Social Anxiety and the Nature and Function of Social Pain
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Humans have a fundamental need to belong that drives many of our present-day emotions and behaviours. When the need to belong becomes threatened, people experience “social pain,” which has been conceptualized as an adaptive alarm signal that can motivate people to restore their sense of security within their social community. The current dissertation examines the impact of social pain on individuals with high trait social anxiety (HSA). Past research has shown that HSAs are less likely to engage in increased affiliative efforts following painful exclusion, and more often exhibit signs of withdrawal or aggression, which may disrupt their ability to effectively restore belongingness. However, little is known about the psychological mechanisms that may link the experience of social pain with negative emotional and behavioural outcomes for HSAs. A series of studies were conducted to investigate whether over-sensitivity to social pain and/or maladaptive appraisals about social threat and reward might impact HSAs’ motivation to initiate or benefit from affiliative repair. Study 1 found that HSAs’ social pain sensitivity was pervasive and not limited to contexts in which they experienced an explicit, relational rupture, suggesting HSAs’ threat biases may inhibit their ability to recognize and act upon social opportunities to reconnect after facing a painful exclusion. Consistent with this interpretation, Study 2 found that HSAs experienced down-regulated affiliative desire in the face of social pain. Results suggested that social opportunities that are pursued in the aftermath of heightened social pain may be attractive because they introduce emotional rewards such as heightened positive affect; however, only those individuals with low, but not high trait SA appeared motivated to pursue such rewards following a painful exclusion. This idea was further tested in Study 3, which replicated Study 2 data showing that participants responded to the pain of exclusion with heightened desire to affiliate and greater downstream positive affect, and extended Study 2 by revealing that this process was driven by increased curiosity and attention to social rewards. HSA participants in Study 3 reported lower curiosity, reward sensitivity, desire for affiliation, and positive affect, irrespective of their reported levels of social pain. Furthermore, diminished reward sensitivity accounted for HSAs’ low desire for affiliation, whereas heightened threat sensitivity did not. These data align with current theories that suggest low reward sensitivity is a distinct symptom-maintaining feature of social anxiety disorder (SAD) that interferes with approach motivation. Implications are discussed from the perspective of learning and memory models that inform SAD symptom maintenance and treatment.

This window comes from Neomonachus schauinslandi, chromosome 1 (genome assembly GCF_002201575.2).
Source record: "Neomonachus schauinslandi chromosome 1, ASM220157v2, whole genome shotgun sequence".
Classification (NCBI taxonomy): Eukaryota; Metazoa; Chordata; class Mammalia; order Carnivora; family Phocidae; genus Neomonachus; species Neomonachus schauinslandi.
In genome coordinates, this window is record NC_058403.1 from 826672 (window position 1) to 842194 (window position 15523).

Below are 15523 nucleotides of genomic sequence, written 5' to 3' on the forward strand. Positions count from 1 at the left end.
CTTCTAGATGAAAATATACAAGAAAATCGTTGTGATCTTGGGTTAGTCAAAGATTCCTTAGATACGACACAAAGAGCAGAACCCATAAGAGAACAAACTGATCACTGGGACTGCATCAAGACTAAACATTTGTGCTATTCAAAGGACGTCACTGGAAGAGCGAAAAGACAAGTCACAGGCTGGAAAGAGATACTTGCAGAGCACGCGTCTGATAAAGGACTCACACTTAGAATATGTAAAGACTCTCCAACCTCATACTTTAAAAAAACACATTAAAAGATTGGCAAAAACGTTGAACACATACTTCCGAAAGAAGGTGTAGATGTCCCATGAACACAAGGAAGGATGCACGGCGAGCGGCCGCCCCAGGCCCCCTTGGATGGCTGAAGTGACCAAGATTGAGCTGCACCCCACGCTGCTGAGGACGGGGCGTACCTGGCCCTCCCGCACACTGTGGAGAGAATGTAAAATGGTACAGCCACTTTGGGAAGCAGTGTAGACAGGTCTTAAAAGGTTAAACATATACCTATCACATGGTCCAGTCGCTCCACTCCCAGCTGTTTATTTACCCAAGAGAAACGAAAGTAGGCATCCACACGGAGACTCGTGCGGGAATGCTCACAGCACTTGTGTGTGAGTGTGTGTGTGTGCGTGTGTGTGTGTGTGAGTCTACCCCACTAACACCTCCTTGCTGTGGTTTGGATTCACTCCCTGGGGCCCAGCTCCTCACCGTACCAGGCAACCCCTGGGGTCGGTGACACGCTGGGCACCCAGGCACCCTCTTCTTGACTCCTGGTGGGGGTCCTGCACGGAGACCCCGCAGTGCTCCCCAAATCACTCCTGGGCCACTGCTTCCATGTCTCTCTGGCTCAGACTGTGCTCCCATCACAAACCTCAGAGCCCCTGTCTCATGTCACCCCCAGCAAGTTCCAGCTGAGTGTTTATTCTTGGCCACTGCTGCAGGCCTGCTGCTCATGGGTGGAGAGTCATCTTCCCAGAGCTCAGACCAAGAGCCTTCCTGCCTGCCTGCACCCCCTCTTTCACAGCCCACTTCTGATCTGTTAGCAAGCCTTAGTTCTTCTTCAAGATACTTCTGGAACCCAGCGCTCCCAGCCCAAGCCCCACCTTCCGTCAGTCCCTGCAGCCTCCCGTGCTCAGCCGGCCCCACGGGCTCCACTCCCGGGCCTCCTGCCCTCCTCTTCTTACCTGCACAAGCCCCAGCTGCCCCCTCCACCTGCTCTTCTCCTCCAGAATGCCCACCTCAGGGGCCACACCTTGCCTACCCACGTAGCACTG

Cite this version of the work
Taylor Hudd (2022). Social Anxiety and the Nature and Function of Social Pain. UWSpace. http://hdl.handle.net/10012/18497